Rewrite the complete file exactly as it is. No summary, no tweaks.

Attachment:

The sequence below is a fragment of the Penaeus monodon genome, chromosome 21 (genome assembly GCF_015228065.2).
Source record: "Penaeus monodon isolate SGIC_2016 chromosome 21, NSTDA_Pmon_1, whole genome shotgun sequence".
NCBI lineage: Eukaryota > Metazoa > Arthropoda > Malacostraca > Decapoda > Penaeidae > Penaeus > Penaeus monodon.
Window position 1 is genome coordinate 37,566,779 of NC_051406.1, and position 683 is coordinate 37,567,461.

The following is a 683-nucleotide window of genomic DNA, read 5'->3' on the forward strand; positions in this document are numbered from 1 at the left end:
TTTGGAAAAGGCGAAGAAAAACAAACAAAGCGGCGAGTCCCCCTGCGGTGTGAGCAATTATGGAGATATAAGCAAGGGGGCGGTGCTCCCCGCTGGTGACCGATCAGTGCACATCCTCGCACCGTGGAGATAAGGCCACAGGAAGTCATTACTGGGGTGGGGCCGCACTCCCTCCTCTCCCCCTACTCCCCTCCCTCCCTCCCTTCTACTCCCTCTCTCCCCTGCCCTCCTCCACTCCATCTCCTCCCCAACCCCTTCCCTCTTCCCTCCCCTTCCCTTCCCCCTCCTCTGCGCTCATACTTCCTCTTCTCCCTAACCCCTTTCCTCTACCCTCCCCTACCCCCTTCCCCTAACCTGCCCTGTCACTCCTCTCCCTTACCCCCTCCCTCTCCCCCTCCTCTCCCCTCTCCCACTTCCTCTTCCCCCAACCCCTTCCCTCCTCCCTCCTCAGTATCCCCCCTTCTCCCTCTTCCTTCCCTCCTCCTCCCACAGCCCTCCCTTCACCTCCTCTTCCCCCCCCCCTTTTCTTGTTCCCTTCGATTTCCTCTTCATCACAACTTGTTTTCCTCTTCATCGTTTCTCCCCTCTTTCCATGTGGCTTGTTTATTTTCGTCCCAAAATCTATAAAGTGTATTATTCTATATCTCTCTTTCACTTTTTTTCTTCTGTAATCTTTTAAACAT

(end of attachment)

The sequence below is a fragment of the Penaeus monodon genome, chromosome 21 (genome assembly GCF_015228065.2).
Source record: "Penaeus monodon isolate SGIC_2016 chromosome 21, NSTDA_Pmon_1, whole genome shotgun sequence".
NCBI lineage: Eukaryota > Metazoa > Arthropoda > Malacostraca > Decapoda > Penaeidae > Penaeus > Penaeus monodon.
Window position 1 is genome coordinate 37,566,779 of NC_051406.1, and position 683 is coordinate 37,567,461.

The following is a 683-nucleotide window of genomic DNA, read 5'->3' on the forward strand; positions in this document are numbered from 1 at the left end:
TTTGGAAAAGGCGAAGAAAAACAAACAAAGCGGCGAGTCCCCCTGCGGTGTGAGCAATTATGGAGATATAAGCAAGGGGGCGGTGCTCCCCGCTGGTGACCGATCAGTGCACATCCTCGCACCGTGGAGATAAGGCCACAGGAAGTCATTACTGGGGTGGGGCCGCACTCCCTCCTCTCCCCCTACTCCCCTCCCTCCCTCCCTTCTACTCCCTCTCTCCCCTGCCCTCCTCCACTCCATCTCCTCCCCAACCCCTTCCCTCTTCCCTCCCCTTCCCTTCCCCCTCCTCTGCGCTCATACTTCCTCTTCTCCCTAACCCCTTTCCTCTACCCTCCCCTACCCCCTTCCCCTAACCTGCCCTGTCACTCCTCTCCCTTACCCCCTCCCTCTCCCCCTCCTCTCCCCTCTCCCACTTCCTCTTCCCCCAACCCCTTCCCTCCTCCCTCCTCAGTATCCCCCCTTCTCCCTCTTCCTTCCCTCCTCCTCCCACAGCCCTCCCTTCACCTCCTCTTCCCCCCCCCCTTTTCTTGTTCCCTTCGATTTCCTCTTCATCACAACTTGTTTTCCTCTTCATCGTTTCTCCCCTCTTTCCATGTGGCTTGTTTATTTTCGTCCCAAAATCTATAAAGTGTATTATTCTATATCTCTCTTTCACTTTTTTTCTTCTGTAATCTTTTAAACAT